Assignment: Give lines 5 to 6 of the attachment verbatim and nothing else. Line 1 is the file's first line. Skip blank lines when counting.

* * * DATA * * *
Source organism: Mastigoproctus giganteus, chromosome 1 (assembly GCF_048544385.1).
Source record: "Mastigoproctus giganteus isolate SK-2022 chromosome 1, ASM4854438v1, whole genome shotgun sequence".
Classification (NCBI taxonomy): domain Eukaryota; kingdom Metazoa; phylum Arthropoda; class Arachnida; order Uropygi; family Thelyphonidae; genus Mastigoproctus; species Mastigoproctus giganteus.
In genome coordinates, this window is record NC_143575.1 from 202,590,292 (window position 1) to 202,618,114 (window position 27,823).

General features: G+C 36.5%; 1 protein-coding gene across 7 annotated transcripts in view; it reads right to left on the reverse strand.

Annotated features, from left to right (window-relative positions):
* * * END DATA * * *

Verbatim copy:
General features: G+C 36.5%; 1 protein-coding gene across 7 annotated transcripts in view; it reads right to left on the reverse strand.

Annotated features, from left to right (window-relative positions):